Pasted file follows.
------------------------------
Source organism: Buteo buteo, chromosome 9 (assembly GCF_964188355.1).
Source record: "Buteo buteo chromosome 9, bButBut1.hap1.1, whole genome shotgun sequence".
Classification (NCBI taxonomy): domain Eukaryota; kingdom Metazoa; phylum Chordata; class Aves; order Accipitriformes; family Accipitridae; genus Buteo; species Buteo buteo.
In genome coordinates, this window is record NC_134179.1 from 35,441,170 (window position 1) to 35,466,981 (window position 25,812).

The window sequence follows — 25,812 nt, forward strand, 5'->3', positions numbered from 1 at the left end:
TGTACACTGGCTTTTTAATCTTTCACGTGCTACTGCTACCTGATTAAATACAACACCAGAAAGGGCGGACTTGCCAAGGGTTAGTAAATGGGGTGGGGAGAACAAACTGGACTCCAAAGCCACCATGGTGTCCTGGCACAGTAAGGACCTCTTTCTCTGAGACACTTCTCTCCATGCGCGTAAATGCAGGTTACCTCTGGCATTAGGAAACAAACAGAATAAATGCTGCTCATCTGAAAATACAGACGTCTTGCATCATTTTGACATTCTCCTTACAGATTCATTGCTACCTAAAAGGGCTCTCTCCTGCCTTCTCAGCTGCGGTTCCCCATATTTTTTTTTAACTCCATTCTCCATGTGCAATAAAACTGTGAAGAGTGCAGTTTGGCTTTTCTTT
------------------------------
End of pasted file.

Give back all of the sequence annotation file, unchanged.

Source organism: Buteo buteo, chromosome 9 (assembly GCF_964188355.1).
Source record: "Buteo buteo chromosome 9, bButBut1.hap1.1, whole genome shotgun sequence".
Classification (NCBI taxonomy): domain Eukaryota; kingdom Metazoa; phylum Chordata; class Aves; order Accipitriformes; family Accipitridae; genus Buteo; species Buteo buteo.
In genome coordinates, this window is record NC_134179.1 from 35,441,170 (window position 1) to 35,466,981 (window position 25,812).

The window sequence follows — 25,812 nt, forward strand, 5'->3', positions numbered from 1 at the left end:
TGTACACTGGCTTTTTAATCTTTCACGTGCTACTGCTACCTGATTAAATACAACACCAGAAAGGGCGGACTTGCCAAGGGTTAGTAAATGGGGTGGGGAGAACAAACTGGACTCCAAAGCCACCATGGTGTCCTGGCACAGTAAGGACCTCTTTCTCTGAGACACTTCTCTCCATGCGCGTAAATGCAGGTTACCTCTGGCATTAGGAAACAAACAGAATAAATGCTGCTCATCTGAAAATACAGACGTCTTGCATCATTTTGACATTCTCCTTACAGATTCATTGCTACCTAAAAGGGCTCTCTCCTGCCTTCTCAGCTGCGGTTCCCCATATTTTTTTTTAACTCCATTCTCCATGTGCAATAAAACTGTGAAGAGTGCAGTTTGGCTTTTCTTT